NJ Human Services Awards Contracts to Expand Access to Crisis Services in Morris, Bergen, Essex, Monmouth & Camden Counties 

NJ Human Services Awards Contracts to Expand Access to Crisis Services in Morris, Bergen, Essex, Monmouth & Camden Counties 

New Initiative Will Provide Community-Based Crisis Services to Individuals Experiencing a Behavioral Health Crisis Related to Serious Mental Illness or Substance Use

June 10, 2024

(TRENTON) – Human Services Commissioner Sarah Adelman today announced the Department has awarded $37 million in contracts to create new Crisis Receiving Stabilization Centers (CRSC) in Morris, Bergen, Essex, Monmouth and Camden counties to provide services to people in need of immediate in-person crisis intervention and stabilization for behavioral health crises.

Contracts of $6.9 million each were awarded to Center for Family Services in Morris County, Care Plus NJ in Bergen County, Rutgers Health, UBHC in Essex County, Monmouth Medical Center in Monmouth County and Legacy Treatment Services in Camden County. Each award includes up to $400,000 in one-time start-up funds for items such as medication refrigerators and furniture to create a safe and welcoming environment; and up to $166,666 in capital funds for acquisition, construction, reconstruction, development, and leasehold improvements. This initiative is funded with state and federal funds.

“These centers offer a no-wrong-door access to crisis stabilization, meaning anyone in distress can go there and get immediate help,” said Commissioner Sarah Adelman. “This initiative continues our efforts to address the three pillars of the 988 continuum of crisis services in New Jersey—someone to call, someone to respond, and somewhere safe to go. These CRSCs, ‘the place to go,’ will expand access to treatment in these counties and connect residents experiencing a mental health or substance use-related crisis with services and supports to mitigate that crisis.”

CRSCs are facilities that provide short-term (under 24 hours) crisis stabilization services to all referrals in a home-like, non-hospital environment. Walk-ins will be welcome, as well as law enforcement and fire department drop-offs.

The centers will assess individuals 18 years and older who present in a behavioral health crisis associated with a mental health and/or substance use issue. Services provided at CRSCs are designed to alleviate the crisis, reduce symptoms, help restore the individual to a previous level of functioning, and avoid more restrictive levels of treatment whenever possible.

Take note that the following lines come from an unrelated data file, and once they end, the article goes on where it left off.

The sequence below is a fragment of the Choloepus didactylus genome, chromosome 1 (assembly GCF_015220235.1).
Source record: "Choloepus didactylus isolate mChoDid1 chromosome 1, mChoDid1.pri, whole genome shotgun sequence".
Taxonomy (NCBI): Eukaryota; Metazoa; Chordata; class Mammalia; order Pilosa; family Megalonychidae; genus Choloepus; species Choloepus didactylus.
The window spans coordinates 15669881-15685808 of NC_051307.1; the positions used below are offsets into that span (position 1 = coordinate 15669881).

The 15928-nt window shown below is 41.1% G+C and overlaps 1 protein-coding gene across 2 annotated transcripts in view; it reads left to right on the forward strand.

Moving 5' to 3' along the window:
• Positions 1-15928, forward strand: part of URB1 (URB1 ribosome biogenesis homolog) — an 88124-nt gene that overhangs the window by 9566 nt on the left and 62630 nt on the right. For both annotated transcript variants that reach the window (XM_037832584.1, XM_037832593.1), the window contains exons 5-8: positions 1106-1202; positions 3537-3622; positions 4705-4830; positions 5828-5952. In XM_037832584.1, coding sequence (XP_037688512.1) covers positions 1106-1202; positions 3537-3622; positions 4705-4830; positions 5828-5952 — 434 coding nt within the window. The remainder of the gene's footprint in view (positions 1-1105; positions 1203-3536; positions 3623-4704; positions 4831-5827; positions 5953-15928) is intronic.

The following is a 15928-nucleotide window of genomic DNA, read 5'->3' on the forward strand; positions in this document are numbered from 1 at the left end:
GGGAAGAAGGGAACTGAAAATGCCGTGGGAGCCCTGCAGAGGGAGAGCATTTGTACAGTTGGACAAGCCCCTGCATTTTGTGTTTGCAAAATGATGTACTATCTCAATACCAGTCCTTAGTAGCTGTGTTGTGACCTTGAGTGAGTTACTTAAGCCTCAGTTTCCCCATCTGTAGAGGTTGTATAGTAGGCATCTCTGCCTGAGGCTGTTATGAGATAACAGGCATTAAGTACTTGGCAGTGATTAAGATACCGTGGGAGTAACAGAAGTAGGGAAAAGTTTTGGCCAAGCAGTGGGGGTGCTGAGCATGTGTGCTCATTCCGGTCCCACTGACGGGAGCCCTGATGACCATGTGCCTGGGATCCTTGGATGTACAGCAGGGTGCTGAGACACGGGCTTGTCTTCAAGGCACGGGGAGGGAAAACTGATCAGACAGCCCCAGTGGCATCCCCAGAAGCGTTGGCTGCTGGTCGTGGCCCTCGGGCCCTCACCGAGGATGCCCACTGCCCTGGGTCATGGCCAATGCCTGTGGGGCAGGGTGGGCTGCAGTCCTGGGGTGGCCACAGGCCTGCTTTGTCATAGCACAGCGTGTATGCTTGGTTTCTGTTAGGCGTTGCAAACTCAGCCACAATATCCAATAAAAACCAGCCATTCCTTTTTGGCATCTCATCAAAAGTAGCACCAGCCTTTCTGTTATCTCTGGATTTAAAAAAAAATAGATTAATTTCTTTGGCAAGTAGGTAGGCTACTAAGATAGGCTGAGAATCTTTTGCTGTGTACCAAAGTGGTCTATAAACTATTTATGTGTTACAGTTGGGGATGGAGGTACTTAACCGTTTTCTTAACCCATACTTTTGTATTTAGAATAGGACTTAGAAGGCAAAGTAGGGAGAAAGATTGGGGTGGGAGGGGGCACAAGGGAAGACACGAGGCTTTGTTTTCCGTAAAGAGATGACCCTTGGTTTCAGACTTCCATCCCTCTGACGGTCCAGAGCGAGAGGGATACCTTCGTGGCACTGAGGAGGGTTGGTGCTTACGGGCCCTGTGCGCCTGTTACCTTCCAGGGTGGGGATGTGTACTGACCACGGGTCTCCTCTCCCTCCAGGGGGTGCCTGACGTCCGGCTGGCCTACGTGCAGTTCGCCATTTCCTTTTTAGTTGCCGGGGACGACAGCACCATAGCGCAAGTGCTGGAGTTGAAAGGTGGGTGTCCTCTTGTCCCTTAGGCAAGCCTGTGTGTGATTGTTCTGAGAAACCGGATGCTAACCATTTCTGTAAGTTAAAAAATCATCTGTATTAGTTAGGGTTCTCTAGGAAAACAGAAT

In addition to creating programming that utilizes best practices for interventions in behavioral health crisis intervention, this initiative will also produce cost savings by mitigating the use of emergency rooms, as well as reduce police engagement, arrests, incarcerations, and 911 calls.

“Psychiatric emergency data shows that less than 40 percent of the individuals who go to the emergency room in psychiatric crisis require inpatient treatment,” said Acting Assistant Commissioner Renee Burawski, who oversees the Division of Mental Health and Addiction Services. “CRSCs reduce unnecessary visits to the emergency department and hospitalizations by providing alternatives to traditional crisis services. They also help reduce the need for police involvement.”

The Department anticipates centers providing services responsive to the unique needs of each person that seeks assistance, including those with complex needs like social, psychiatric, substance use and/or medical comorbidities.

Organizations will work to identify and combat barriers that impede the target population from seeking and accessing services, collect and analyze data to implement strategies to increase program participation, and ensure that the services provided ensure diversity, inclusion, equity, and cultural and linguistic competence to the target population.

“These centers will provide in-person community-based treatment and supportive services 24 hours a day, 7 days a week, every day of the year,” added Commissioner Adelman. “Around-the-clock help is also available by calling or texting the 988 Lifeline, which connects people in distress with counselors trained to handle suicide, mental health, and substance use crises.”

988 offers live call services in English and in Spanish, and uses language line services to respond in over 250 other languages. 988 chat and texting is available in English and in Spanish. If you or a loved one is in crisis, you can text to 988, and chat 988 at 988lifeline.org/chat.  For New Jersey-specific information about 988, visit here.

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